Marketers are critical in the user onboarding process because no matter how good the in-app user onboarding experience is, 40% to 60% of users will sign up once and never come back. By using external triggers such as onboarding emails, browser notifications, SMS messages, direct mailers, or retargeting ads (normally the job of a marketer), you can remind users how the product improves their lives.

Furthermore, great marketing builds trust and creates a personal, emotional connection. This hits every touchpoint: from ads, blog posts, and landing pages all the way to onboarding copy, in-app messages, and emails. A marketing team needs to create a cohesive and consistent content strategy that amplifies the need for a product. Or, it needs to reach the pain of their situation to help them overcome their anxieties and objections. 

Customer Success

Those responsible for customer success and happiness should lend a huge hand in the onboarding process. Understanding a user’s wants and needs is crucial during onboarding. Customer success teams are usually equipped with the empathy and product know-how necessary to show users immediate value. 

When users stumble during the user onboarding process, it's up to customer success to reach out and measure how they feel as they progress. Since they’re the first point of contact for issues and problems new users face, they can provide invaluable user feedback for the business. Every support question and survey response should be recorded and relayed to where it's needed to enhance the user onboarding experience.

Sales

With hybrid or sales-assisted onboarding, it’s the sales team who reaches out to potential customers to ensure they're receiving a ton of value from a product. Salespeople tend to take special care of individual users while laying out expectations for further features of the product to motivate them to build a deeper, more frequent habit with a service, such as premium features or subscription benefits.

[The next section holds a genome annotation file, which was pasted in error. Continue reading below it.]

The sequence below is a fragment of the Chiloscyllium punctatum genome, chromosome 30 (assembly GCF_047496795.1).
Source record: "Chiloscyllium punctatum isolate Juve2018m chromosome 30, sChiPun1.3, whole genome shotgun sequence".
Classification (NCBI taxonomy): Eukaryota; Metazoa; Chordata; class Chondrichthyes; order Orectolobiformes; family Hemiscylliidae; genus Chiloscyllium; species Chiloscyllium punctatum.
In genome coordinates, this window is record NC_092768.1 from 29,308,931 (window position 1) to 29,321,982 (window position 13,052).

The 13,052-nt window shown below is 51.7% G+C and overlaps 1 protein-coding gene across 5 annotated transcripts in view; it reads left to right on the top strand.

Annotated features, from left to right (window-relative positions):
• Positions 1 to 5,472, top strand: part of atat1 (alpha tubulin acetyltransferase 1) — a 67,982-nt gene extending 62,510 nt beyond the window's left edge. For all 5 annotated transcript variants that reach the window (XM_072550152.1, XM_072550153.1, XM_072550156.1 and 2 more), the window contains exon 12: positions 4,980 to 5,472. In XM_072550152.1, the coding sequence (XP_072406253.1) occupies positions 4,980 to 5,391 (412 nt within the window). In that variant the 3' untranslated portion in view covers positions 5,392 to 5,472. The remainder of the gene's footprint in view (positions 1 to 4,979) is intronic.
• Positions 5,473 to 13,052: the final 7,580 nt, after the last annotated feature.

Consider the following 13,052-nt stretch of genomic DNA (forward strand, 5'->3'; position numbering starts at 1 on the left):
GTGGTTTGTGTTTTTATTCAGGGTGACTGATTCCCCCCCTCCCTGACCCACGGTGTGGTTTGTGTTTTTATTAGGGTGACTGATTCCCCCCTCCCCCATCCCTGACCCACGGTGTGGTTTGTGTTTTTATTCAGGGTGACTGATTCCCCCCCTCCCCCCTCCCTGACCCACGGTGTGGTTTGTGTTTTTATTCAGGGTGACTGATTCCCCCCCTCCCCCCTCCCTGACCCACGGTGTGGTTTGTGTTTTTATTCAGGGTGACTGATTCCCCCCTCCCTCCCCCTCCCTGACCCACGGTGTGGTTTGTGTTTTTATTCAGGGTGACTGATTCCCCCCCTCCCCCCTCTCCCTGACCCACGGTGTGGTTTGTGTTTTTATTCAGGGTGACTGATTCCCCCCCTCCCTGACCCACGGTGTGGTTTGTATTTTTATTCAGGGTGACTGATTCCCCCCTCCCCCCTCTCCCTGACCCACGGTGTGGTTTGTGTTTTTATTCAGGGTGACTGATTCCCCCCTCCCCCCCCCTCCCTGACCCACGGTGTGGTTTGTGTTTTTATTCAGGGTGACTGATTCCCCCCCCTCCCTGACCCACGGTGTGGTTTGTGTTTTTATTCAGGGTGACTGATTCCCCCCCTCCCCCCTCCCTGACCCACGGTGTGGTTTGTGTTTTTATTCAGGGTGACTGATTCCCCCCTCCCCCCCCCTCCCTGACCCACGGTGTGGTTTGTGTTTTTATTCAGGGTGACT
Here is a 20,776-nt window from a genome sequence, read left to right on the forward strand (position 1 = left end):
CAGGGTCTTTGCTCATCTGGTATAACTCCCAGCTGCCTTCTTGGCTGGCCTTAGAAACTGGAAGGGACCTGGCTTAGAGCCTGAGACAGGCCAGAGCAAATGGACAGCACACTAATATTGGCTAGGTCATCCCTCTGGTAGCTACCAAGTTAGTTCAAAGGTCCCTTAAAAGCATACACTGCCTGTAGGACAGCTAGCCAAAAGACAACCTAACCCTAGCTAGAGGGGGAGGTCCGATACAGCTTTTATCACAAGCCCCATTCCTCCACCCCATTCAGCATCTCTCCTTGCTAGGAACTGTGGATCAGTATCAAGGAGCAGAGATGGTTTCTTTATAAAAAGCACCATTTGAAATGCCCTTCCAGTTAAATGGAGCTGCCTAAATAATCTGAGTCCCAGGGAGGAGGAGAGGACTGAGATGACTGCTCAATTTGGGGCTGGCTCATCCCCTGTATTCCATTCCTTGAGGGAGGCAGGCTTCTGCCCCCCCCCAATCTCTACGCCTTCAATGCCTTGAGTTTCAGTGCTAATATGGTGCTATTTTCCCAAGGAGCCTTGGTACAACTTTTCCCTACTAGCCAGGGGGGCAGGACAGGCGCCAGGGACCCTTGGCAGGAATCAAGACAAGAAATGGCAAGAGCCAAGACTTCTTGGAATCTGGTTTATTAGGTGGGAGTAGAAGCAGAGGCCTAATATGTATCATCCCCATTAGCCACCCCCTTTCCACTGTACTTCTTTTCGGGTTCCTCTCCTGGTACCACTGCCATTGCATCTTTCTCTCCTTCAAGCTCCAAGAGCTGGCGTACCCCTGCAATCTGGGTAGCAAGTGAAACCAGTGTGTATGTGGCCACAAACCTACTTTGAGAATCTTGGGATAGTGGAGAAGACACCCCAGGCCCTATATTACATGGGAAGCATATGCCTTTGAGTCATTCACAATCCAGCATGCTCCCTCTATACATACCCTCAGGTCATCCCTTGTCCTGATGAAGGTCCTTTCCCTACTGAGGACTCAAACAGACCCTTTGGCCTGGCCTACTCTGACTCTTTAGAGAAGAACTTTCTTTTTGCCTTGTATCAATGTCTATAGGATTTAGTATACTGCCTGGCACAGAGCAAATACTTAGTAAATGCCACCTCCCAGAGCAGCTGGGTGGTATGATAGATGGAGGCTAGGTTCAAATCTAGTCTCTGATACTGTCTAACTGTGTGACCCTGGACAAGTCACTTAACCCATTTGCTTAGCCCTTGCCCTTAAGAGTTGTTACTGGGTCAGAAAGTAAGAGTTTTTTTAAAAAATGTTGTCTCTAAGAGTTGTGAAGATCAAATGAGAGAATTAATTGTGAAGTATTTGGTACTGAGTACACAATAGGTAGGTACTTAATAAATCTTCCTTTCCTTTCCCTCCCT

Sales teams often use demos to provide customized walk-throughs of the product. Armed with engagement data from the product and marketing teams, they can pick out relevant details to individual users to give highly-targeted demos. This is how two teams can work hand-in-hand: the sales team can build on the relationships first initiated by the marketing team.

The Onboarding “A” Team

It’s important here to emphasize that who should be included on the onboarding team depends on what exactly is involved in the early stages of the new user’s journey. For example, someone from the marketing team may be involved in the onboarding because of the way a company’s CRM tools are interconnected. 

For an internal product that’s used only by employees within a company, the onboarding team might just be a few product managers and a marketer. But for products sold to small and medium-sized businesses or enterprise companies, the onboarding team could comprise of many teams: marketing, sales, product, design, and customer success.

Here’s a summary of the roles that could be in an onboarding team.

If you’re wondering who should be in your onboarding team, ask yourself which team or person is responsible right now for:

  • Defining your product’s positioning and messaging
  • Running acquisition campaigns
  • Creating and maintaining onboarding communication such as emails, in-app messages, external notifications, or direct mail
  • Designing and implementing the user experience for the signup and first use workflows
  • Converting the free users to paying customers
  • Supporting new users if they get stuck during the user onboarding process

Who Owns Onboarding?

This is the one question I’m always asked: who should “own” onboarding? 

My response is this: it’s not about owning but more about championing user onboarding within an organization. It depends on which team has the best ability to pull in people from different departments to focus on delivering an immersive and seamless experience for new users:

  • At Drift, it’s the product team that champions user onboarding
  • At Jungle Scout, it’s the customer success team. 
  • At Sprout Social, it’s the customer marketing team. 
  • At Facebook, it’s the growth team. 

The key is that whoever owns user onboarding needs to ensure it’s a cross-functional effort, where each person only has a small, fractured view of the bigger picture.


This is an excerpt of a new book I’ve written with Wes Bush called Product-Led Onboarding™: How to Turn New Users into Lifelong Customers. You can buy it now!  

Ramli John
Ramli John
Ramli John is the Managing Director at ProductLed, where he works with companies to accelerate their growth using PLG strategies. He is the author of the upcoming book EUREKA: How to Onboard New Users and Turn Them Into Lifelong Customers.